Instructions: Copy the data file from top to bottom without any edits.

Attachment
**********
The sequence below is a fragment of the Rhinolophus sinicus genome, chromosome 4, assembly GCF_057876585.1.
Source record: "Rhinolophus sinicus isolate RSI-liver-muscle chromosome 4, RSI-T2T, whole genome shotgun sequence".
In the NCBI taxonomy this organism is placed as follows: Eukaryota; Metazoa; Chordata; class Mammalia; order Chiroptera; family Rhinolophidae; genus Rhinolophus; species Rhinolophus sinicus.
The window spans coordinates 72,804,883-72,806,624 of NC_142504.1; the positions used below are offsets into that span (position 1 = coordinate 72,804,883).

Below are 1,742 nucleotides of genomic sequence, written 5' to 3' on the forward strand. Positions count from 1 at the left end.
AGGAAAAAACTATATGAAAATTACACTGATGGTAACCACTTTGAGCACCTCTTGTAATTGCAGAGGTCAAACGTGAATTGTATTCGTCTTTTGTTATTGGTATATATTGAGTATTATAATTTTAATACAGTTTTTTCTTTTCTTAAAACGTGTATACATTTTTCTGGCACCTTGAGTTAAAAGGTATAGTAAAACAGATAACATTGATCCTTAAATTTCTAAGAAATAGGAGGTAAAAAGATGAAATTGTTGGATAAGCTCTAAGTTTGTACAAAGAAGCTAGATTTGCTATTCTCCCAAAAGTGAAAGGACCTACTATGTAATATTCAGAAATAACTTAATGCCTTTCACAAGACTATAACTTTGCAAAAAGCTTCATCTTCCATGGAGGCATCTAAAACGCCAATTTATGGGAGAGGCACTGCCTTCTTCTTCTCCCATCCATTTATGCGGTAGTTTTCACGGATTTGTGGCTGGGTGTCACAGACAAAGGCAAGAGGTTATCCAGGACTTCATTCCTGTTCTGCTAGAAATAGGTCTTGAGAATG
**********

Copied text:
The sequence below is a fragment of the Rhinolophus sinicus genome, chromosome 4, assembly GCF_057876585.1.
Source record: "Rhinolophus sinicus isolate RSI-liver-muscle chromosome 4, RSI-T2T, whole genome shotgun sequence".
In the NCBI taxonomy this organism is placed as follows: Eukaryota; Metazoa; Chordata; class Mammalia; order Chiroptera; family Rhinolophidae; genus Rhinolophus; species Rhinolophus sinicus.
The window spans coordinates 72,804,883-72,806,624 of NC_142504.1; the positions used below are offsets into that span (position 1 = coordinate 72,804,883).

Below are 1,742 nucleotides of genomic sequence, written 5' to 3' on the forward strand. Positions count from 1 at the left end.
AGGAAAAAACTATATGAAAATTACACTGATGGTAACCACTTTGAGCACCTCTTGTAATTGCAGAGGTCAAACGTGAATTGTATTCGTCTTTTGTTATTGGTATATATTGAGTATTATAATTTTAATACAGTTTTTTCTTTTCTTAAAACGTGTATACATTTTTCTGGCACCTTGAGTTAAAAGGTATAGTAAAACAGATAACATTGATCCTTAAATTTCTAAGAAATAGGAGGTAAAAAGATGAAATTGTTGGATAAGCTCTAAGTTTGTACAAAGAAGCTAGATTTGCTATTCTCCCAAAAGTGAAAGGACCTACTATGTAATATTCAGAAATAACTTAATGCCTTTCACAAGACTATAACTTTGCAAAAAGCTTCATCTTCCATGGAGGCATCTAAAACGCCAATTTATGGGAGAGGCACTGCCTTCTTCTTCTCCCATCCATTTATGCGGTAGTTTTCACGGATTTGTGGCTGGGTGTCACAGACAAAGGCAAGAGGTTATCCAGGACTTCATTCCTGTTCTGCTAGAAATAGGTCTTGAGAATG